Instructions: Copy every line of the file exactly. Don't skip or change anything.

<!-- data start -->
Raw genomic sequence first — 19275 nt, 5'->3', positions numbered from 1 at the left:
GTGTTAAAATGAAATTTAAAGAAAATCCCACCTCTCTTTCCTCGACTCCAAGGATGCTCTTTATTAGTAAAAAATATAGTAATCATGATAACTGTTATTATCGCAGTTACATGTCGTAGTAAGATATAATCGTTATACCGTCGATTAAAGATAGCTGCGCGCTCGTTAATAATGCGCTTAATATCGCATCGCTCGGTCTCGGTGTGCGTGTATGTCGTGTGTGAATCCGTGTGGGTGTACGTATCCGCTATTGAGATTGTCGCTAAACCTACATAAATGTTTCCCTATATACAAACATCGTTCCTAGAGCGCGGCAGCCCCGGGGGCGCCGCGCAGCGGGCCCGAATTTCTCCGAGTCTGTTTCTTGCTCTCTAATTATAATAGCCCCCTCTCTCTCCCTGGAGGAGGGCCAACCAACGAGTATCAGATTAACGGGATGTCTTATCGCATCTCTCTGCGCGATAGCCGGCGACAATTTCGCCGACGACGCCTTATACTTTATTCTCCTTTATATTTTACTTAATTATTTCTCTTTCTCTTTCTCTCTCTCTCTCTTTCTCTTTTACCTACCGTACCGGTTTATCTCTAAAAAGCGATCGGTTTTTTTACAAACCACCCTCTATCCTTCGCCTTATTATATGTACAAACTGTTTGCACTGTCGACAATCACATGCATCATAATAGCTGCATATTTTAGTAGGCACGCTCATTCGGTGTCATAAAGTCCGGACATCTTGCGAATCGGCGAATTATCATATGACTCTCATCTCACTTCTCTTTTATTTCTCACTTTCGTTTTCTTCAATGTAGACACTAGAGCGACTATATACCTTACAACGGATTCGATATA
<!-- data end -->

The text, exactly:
Raw genomic sequence first — 19275 nt, 5'->3', positions numbered from 1 at the left:
GTGTTAAAATGAAATTTAAAGAAAATCCCACCTCTCTTTCCTCGACTCCAAGGATGCTCTTTATTAGTAAAAAATATAGTAATCATGATAACTGTTATTATCGCAGTTACATGTCGTAGTAAGATATAATCGTTATACCGTCGATTAAAGATAGCTGCGCGCTCGTTAATAATGCGCTTAATATCGCATCGCTCGGTCTCGGTGTGCGTGTATGTCGTGTGTGAATCCGTGTGGGTGTACGTATCCGCTATTGAGATTGTCGCTAAACCTACATAAATGTTTCCCTATATACAAACATCGTTCCTAGAGCGCGGCAGCCCCGGGGGCGCCGCGCAGCGGGCCCGAATTTCTCCGAGTCTGTTTCTTGCTCTCTAATTATAATAGCCCCCTCTCTCTCCCTGGAGGAGGGCCAACCAACGAGTATCAGATTAACGGGATGTCTTATCGCATCTCTCTGCGCGATAGCCGGCGACAATTTCGCCGACGACGCCTTATACTTTATTCTCCTTTATATTTTACTTAATTATTTCTCTTTCTCTTTCTCTCTCTCTCTCTTTCTCTTTTACCTACCGTACCGGTTTATCTCTAAAAAGCGATCGGTTTTTTTACAAACCACCCTCTATCCTTCGCCTTATTATATGTACAAACTGTTTGCACTGTCGACAATCACATGCATCATAATAGCTGCATATTTTAGTAGGCACGCTCATTCGGTGTCATAAAGTCCGGACATCTTGCGAATCGGCGAATTATCATATGACTCTCATCTCACTTCTCTTTTATTTCTCACTTTCGTTTTCTTCAATGTAGACACTAGAGCGACTATATACCTTACAACGGATTCGATATA